No filmmaker since Hitchcock is as consumed by his own voyeurism—and moreover, ours—as Michael Haneke, the Austrian puppetmaster best known for the trip-wired mechanisms Funny Games and Code Unknown. Either could be an alternate title for Caché, his mind-blowing modern allegory in the exceedingly persuasive guise of an art-house thriller. This eighth feature from the 63-year-old writer-director represents his most cunning and elegant interlacing of the concepts that have long obsessed him—bourgeois complacency penetrated by strange invaders, the surfacing of subconscious guilt, the ripple effects of violence across generations, and above all, the implausibility of portraying truth in a medium built entirely on fabrication. At his Cannes press conference earlier this year, Haneke quipped, “I always say that films are 24 lies per second,” a wry axiom for his technique. In Funny Games, a villain grabs a remote control and rewinds the film itself to recapture control of a certain scene, while in the stunning Code Unknown, a woman tearfully pleads for her life to a tranquil madman in a sealed-off room…as part of a movie audition. But in Caché, Haneke’s persistent auto-critique is not a rug-pulling prank or a twist of our empathy. Its sly self-recognition is the source of the film’s pathos; its lies are the key to its truth.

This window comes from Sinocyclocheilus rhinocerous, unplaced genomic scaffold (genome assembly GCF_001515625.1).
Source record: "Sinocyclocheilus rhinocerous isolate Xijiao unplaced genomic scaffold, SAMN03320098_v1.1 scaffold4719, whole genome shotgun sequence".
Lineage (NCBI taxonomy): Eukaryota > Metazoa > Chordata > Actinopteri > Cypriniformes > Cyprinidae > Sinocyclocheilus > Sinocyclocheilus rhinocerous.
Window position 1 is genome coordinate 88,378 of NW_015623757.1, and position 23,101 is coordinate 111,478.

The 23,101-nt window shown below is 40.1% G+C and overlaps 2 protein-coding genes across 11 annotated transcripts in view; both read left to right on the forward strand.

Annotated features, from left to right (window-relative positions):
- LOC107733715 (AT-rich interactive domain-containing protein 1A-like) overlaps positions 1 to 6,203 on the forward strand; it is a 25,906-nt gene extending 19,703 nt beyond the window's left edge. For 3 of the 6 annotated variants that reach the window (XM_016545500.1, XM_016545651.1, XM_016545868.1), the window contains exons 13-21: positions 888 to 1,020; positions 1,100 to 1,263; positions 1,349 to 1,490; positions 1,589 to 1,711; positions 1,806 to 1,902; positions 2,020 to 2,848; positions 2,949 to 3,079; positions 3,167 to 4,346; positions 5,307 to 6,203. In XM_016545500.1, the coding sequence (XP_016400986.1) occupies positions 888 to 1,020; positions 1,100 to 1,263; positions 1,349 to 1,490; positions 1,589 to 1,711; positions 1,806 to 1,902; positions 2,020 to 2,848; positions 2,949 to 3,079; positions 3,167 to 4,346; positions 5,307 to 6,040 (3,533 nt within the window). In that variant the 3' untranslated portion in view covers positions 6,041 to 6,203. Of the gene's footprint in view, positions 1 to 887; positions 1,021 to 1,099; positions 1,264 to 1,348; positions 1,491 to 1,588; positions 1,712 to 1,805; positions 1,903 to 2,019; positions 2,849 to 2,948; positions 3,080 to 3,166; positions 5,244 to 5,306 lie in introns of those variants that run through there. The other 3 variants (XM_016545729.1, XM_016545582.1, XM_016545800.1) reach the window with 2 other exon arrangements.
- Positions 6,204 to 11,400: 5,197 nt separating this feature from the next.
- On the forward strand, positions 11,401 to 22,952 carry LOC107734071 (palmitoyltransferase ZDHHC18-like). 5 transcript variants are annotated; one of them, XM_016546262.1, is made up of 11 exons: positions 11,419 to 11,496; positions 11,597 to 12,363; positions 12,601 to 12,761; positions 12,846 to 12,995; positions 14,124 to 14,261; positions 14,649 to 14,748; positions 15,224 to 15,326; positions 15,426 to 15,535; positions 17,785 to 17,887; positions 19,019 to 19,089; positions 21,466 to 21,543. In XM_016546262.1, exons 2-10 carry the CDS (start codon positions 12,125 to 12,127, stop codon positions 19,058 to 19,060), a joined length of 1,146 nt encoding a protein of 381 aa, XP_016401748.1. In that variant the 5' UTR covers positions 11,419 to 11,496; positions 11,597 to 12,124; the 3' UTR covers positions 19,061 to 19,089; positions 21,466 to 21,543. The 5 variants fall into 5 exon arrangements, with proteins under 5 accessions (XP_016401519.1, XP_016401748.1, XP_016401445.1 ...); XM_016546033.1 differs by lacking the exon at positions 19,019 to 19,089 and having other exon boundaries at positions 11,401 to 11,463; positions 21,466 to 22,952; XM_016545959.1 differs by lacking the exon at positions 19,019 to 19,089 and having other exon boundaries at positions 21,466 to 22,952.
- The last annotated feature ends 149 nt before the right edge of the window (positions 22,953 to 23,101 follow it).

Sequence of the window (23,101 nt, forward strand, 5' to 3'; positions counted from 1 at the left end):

Beginning with a fixed, medium range shot of a square home on a serene Parisian street, Haneke wastes no time suggesting that what we are seeing might be, indeed, not what we are seeing. The opening credits silently tick on-screen, letter by miniscule letter, assembling like a masthead so that, among the cast and crew and production company names, even the movie’s title is—to borrow its English translation—hidden. After the credits are gone, the image continues static and unbroken for minutes more, functioning almost like a parody of the establishing shots employed so often in movies as filler. Then the voices of a man and a woman can be heard in the background, commenting on what we are watching as we watch it. And then the picture starts to fast-forward, and it’s clear that this is in fact a television screen. Not the front of a home on a street in Paris, but rather another façade, the depiction caught on videotape of such. As Caché progresses right up to its final image (also a stationary, minutes-long shot) telling the difference is a test of our subjectivity.